Bifacial CIGS solar cells are usually manufactured at very high temperatures. But this triggers an undesired chemical reaction at the rear contact, which curtails current flows later on. In turn, this decreases efficiency. Therefore, the researchers developed a method of manufacture that works at lower temperatures. By adding a pinch of silver to the CIGS alloy, they were able to reduce the melting point of the semiconductor material. This prevents the chemical reaction at the rear contact.

Now the cells are much more powerful. Instead of the former efficiency ratings of nine and just over seven percent for the front and rear sides, they now convert 19.8 and 10.9 percent of the sunlight to electricity. The cell’s bifacial design thus delivers the desired efficiency enhancement.

Potential not yet exhausted

PV cell efficiency can also be increased with tandem solar cells. This involves placing two PV cells made of different semiconductor materials on top of each other. These solar cells are especially efficient as each semiconductor absorbs a specific spectrum of the sunlight.

Semiconductors made of perovskite are considered to be promising. This explains why the Empa research team mated a CIGS cell with a perovskite cell to form a bifacial tandem solar cell. Although perovskite cell lifetimes are still short, further research may soon come up with a solution to this, too. Ayodhya N. Tiwari, Director of the Empa Thin-Film Technology and Photovoltaic Laboratory at ETH Zurich, predicts efficiencies in excess of 33 percent for CIGS-perovskite tandem cells, which would open the door to many new applications for bifacial thin-film solar cells.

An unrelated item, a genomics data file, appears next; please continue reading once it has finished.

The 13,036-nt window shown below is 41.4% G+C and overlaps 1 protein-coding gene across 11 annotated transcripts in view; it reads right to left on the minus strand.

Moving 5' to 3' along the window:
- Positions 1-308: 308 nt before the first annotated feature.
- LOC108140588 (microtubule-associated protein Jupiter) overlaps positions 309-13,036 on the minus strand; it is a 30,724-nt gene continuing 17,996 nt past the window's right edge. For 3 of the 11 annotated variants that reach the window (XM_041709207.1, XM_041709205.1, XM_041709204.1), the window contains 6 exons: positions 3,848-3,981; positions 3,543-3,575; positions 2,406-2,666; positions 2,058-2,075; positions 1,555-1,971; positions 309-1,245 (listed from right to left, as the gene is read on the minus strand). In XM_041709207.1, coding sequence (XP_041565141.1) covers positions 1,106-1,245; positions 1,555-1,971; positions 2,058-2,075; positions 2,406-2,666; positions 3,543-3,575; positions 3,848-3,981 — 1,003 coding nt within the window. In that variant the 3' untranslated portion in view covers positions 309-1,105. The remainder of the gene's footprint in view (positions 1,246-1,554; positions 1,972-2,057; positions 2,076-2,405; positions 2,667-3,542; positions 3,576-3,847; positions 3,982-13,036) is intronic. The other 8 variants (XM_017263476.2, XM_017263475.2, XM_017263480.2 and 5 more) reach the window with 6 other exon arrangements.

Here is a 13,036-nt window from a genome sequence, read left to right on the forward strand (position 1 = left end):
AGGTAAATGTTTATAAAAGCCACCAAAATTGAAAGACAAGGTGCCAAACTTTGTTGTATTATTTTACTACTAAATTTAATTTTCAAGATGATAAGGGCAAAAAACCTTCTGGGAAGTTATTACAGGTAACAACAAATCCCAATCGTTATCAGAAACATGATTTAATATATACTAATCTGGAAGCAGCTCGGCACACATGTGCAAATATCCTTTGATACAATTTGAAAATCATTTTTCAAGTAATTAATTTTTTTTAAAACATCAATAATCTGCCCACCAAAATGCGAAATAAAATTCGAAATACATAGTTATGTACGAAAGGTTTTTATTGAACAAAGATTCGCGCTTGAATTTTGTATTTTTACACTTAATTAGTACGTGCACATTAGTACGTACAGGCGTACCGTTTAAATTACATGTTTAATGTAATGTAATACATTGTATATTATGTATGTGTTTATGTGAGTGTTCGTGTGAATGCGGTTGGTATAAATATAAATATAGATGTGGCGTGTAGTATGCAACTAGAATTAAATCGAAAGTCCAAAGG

Perovskite: the holy grail of semiconductors?

Perovskite semiconductors are considered a promising material for the next generation of solar cells. Similar to thin-film solar cells, PV cells made of perovskite are easy and cheap to produce. In addition, they stand out thanks to their high efficiency, which exceeds the potential of silicon cells. This is why tandem solar cells featuring perovskite are also being explored.

In April 2022, scientists at the University of Wuppertal showcased a new tandem solar cell, which they claim has an efficiency 24 percent, eclipsing the previous record. The tandem was manufactured with both organic materials as well as perovskite semiconductors.

Reflective ground coverings increase solar yields

The solar yields of bifacial modules depend to a great extent on the degree to which the surface on which they are mounted reflects sunlight. The higher the ground reflectiveness (referred to as ‘albedo’) the more light hits the rear side of the solar cells, driving up electricity yield.

This is why deploying this technology is particularly worthwhile in areas where the ground has a high albedo. For instance, research is being conducted on plants with a high albedo. Another promising candidate is white pebbles. Moreover, a number of companies is exploring the possibility of laying bright, UV-reflective films under the solar modules.